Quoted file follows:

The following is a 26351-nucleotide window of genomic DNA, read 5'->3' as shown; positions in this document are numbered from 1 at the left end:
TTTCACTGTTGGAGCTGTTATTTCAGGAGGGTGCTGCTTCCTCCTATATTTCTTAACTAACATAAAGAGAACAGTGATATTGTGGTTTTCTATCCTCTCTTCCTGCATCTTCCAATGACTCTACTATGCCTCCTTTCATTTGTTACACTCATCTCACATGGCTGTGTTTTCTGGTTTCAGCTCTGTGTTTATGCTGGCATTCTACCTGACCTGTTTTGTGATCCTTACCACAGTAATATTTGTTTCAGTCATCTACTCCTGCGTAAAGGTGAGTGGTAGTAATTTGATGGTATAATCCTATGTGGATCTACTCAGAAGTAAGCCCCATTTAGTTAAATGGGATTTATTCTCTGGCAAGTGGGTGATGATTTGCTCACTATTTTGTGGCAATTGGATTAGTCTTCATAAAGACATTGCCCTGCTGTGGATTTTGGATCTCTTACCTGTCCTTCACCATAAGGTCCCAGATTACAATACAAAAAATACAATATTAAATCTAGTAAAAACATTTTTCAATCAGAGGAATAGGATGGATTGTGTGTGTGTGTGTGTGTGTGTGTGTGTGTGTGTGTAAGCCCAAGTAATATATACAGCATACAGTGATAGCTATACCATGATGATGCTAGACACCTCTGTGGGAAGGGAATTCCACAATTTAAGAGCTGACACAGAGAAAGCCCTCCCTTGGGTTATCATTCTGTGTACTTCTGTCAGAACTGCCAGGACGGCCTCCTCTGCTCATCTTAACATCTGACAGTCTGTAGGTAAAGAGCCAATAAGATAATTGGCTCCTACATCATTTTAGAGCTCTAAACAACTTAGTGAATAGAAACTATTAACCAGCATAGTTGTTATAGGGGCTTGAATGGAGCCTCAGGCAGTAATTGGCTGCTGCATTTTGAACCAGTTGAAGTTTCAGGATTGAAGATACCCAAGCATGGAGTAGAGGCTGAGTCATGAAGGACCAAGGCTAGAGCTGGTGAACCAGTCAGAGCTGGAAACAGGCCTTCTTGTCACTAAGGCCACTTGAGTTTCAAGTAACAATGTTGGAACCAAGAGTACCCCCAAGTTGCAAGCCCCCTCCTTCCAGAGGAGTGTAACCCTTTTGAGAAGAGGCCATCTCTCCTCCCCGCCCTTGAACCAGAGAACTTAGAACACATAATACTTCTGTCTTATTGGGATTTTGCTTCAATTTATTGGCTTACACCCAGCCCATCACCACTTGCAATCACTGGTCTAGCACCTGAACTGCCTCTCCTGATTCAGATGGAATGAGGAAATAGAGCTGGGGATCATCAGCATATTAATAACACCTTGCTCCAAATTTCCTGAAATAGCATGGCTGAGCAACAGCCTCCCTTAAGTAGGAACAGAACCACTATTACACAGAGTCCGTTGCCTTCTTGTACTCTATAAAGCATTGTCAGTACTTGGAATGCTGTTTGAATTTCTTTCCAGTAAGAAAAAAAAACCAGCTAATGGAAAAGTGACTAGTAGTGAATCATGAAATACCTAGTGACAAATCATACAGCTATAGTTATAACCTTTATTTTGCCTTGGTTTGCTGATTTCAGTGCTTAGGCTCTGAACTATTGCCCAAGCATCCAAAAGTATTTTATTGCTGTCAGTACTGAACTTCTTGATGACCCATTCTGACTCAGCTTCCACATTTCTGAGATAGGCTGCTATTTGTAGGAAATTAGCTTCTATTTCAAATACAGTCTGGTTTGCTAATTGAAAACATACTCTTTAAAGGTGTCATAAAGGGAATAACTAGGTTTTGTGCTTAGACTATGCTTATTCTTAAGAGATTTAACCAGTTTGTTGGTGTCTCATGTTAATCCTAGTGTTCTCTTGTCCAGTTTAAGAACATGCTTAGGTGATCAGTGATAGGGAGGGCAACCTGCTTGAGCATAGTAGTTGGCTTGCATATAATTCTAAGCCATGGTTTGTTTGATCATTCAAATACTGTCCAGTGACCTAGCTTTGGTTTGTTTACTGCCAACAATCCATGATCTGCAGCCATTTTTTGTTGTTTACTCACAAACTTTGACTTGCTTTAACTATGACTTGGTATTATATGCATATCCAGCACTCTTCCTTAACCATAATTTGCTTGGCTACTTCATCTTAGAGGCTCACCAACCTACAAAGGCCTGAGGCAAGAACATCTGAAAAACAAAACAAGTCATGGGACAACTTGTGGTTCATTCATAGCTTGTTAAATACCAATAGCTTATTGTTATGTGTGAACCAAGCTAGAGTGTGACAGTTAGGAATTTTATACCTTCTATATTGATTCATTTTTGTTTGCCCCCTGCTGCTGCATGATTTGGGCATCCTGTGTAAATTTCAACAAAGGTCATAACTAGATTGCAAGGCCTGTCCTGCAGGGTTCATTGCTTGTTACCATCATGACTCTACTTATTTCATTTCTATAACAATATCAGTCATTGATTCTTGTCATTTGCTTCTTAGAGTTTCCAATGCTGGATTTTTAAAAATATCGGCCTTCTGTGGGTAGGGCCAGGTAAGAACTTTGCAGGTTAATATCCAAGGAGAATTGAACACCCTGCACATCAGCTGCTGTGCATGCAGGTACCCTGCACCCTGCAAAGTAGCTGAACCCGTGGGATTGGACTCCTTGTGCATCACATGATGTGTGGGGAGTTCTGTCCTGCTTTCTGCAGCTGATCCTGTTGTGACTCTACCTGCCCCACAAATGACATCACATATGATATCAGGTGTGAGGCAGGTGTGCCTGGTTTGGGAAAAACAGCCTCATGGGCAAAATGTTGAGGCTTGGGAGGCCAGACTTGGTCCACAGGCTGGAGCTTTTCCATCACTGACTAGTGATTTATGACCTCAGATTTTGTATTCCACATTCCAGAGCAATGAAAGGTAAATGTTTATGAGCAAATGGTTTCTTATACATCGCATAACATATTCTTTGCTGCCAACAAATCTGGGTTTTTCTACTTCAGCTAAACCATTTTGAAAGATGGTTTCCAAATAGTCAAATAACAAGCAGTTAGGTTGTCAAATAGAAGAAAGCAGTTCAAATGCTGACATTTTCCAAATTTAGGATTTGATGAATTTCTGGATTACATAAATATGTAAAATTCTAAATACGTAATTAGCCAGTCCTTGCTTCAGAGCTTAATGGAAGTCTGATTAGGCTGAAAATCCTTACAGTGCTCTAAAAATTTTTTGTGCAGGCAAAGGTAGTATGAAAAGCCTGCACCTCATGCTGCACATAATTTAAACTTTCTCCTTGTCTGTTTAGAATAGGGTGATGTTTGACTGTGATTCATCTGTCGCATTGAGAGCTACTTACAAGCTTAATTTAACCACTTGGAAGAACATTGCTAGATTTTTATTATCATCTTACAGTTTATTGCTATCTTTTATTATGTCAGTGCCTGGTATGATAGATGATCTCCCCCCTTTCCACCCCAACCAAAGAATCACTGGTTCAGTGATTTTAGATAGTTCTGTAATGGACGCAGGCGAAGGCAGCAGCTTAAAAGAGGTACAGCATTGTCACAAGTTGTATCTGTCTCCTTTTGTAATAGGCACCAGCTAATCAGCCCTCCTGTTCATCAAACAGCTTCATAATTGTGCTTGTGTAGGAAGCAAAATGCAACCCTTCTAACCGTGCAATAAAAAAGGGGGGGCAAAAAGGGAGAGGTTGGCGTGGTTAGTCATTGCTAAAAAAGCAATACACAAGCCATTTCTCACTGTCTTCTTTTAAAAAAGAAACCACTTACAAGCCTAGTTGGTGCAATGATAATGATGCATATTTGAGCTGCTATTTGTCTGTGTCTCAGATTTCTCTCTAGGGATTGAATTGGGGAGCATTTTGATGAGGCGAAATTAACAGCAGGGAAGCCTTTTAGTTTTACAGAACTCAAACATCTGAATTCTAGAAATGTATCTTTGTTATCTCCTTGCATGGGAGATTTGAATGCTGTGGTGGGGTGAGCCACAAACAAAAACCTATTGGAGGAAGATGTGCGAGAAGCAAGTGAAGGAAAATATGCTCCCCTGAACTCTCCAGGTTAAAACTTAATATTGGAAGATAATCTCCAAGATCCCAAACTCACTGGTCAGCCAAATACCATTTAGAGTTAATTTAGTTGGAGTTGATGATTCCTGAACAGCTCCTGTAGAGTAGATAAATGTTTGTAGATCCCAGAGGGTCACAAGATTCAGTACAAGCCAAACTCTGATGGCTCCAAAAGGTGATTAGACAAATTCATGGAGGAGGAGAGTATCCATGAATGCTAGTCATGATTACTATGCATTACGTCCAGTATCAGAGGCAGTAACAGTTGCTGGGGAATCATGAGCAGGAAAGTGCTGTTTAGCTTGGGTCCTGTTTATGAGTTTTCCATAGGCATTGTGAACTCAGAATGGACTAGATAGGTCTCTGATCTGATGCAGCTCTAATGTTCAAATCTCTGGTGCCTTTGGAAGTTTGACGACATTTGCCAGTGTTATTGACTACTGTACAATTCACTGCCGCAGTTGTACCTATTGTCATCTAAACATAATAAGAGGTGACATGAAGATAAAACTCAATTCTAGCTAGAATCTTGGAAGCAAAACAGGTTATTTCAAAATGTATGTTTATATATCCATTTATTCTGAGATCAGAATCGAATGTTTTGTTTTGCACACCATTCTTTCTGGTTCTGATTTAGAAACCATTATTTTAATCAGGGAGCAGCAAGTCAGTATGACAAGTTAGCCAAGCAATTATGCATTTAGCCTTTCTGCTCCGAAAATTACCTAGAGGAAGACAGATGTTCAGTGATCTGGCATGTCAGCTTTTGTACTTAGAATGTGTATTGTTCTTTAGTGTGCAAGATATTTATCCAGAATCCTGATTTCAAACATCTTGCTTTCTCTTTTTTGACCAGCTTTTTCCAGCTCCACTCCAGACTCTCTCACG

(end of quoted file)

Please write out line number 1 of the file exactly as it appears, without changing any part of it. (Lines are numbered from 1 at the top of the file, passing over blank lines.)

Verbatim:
The following is a 26351-nucleotide window of genomic DNA, read 5'->3' as shown; positions in this document are numbered from 1 at the left end: